“A life on the water means that fishers have invaluable experience and knowledge of the species they target – they are vital to understanding what is happening beneath the surface,” said head of fisheries management at Seafish Lewis Tattersall.

“A true partnership approach between fishers, researchers and policy-makers is key for the successful future management of UK fisheries, and specifically in the development of the FMPs. The stakeholder feedback we received during the meetings has allowed us to come to the table with better, stronger priorities that reflect what the industry wants to see.”

The draft crab, lobster, whelk and king scallop FMPs are currently being prepared for public consultation, which will launch in summer. Defra and partners, including Seafish, are planning both in-person and online events to promote and support stakeholder engagement with the consultation.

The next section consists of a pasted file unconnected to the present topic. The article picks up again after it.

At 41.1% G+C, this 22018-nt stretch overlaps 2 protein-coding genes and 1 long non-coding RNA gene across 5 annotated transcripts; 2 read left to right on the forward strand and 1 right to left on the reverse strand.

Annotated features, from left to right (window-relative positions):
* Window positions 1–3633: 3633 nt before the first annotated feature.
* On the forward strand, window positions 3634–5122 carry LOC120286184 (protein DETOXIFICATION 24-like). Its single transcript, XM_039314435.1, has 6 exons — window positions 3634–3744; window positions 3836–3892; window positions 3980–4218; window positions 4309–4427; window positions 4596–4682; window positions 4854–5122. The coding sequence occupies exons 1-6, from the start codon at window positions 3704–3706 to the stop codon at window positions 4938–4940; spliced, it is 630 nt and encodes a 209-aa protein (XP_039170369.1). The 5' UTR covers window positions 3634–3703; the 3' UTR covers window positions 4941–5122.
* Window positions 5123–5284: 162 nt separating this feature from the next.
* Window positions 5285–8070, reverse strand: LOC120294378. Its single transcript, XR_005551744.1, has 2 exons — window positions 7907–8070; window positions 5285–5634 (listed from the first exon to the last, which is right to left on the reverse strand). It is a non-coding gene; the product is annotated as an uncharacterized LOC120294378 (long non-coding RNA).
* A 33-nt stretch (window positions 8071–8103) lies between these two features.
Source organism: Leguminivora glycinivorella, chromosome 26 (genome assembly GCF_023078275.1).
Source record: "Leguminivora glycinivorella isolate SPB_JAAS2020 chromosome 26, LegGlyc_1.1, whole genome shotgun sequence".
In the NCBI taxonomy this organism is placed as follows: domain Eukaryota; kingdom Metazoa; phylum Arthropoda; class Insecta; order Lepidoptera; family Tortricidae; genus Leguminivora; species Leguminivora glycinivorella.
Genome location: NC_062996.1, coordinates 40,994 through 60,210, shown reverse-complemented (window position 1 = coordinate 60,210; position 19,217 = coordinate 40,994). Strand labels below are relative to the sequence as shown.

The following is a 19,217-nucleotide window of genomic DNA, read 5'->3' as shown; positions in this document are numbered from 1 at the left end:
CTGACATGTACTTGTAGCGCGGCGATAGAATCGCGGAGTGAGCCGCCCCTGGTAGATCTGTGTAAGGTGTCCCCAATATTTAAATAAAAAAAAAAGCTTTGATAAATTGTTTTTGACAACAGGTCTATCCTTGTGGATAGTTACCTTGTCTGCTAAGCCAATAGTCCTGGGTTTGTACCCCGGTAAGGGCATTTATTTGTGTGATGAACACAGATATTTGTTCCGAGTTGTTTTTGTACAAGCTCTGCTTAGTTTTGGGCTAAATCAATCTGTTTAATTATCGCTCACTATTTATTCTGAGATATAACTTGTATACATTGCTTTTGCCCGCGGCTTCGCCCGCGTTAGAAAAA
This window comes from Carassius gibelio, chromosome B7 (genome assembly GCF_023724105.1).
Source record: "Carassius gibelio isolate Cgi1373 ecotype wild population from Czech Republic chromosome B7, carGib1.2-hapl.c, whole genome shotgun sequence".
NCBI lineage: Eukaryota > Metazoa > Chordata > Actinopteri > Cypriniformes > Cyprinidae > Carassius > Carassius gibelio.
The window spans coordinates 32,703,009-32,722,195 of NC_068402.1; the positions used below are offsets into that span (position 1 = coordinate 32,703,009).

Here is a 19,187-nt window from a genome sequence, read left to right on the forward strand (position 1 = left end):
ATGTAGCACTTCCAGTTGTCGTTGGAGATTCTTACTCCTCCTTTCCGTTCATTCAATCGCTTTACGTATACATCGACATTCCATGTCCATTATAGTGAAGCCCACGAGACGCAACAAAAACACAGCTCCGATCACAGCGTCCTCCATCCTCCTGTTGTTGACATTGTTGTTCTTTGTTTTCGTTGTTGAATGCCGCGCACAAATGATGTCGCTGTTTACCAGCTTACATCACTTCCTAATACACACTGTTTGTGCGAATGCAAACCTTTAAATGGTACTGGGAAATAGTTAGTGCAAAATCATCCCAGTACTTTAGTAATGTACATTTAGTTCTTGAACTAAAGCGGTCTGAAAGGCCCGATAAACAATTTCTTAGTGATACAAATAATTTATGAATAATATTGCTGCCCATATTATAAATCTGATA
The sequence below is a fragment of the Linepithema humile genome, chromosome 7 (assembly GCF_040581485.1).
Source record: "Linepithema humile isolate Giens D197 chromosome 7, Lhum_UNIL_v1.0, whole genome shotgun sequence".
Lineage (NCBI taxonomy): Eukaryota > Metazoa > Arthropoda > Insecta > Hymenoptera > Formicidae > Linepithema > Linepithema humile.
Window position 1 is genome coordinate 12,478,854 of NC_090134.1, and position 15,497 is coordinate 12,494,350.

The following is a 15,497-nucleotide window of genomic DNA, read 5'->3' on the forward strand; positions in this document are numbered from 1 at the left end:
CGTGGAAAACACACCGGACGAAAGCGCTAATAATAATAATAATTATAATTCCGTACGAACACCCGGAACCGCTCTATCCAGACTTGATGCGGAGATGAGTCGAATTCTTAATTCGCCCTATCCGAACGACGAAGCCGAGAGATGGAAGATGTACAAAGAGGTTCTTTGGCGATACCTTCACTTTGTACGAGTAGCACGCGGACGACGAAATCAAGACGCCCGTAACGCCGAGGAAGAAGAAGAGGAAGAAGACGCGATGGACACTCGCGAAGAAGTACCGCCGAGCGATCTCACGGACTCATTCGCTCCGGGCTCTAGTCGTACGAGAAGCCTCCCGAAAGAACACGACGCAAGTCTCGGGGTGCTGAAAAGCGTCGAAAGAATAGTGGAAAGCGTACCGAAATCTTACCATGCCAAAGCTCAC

Voice from the industry: Inshore fisherman John Balls

Seafish asked John Balls, an inshore fisherman from Clovelly in North Devon and chair of the North Devon Fishermen’s Association, for his reflections on shellfisheries management and the FMP process so far.

“I attended an engagement event on crab, lobster and whelk FMPs last November in Ilfracombe, alongside 10 or so local fishermen,” he said. “I think my fellow fishermen were sceptical and nervous about the meeting beforehand, but we had a very rational discussion with Seafish.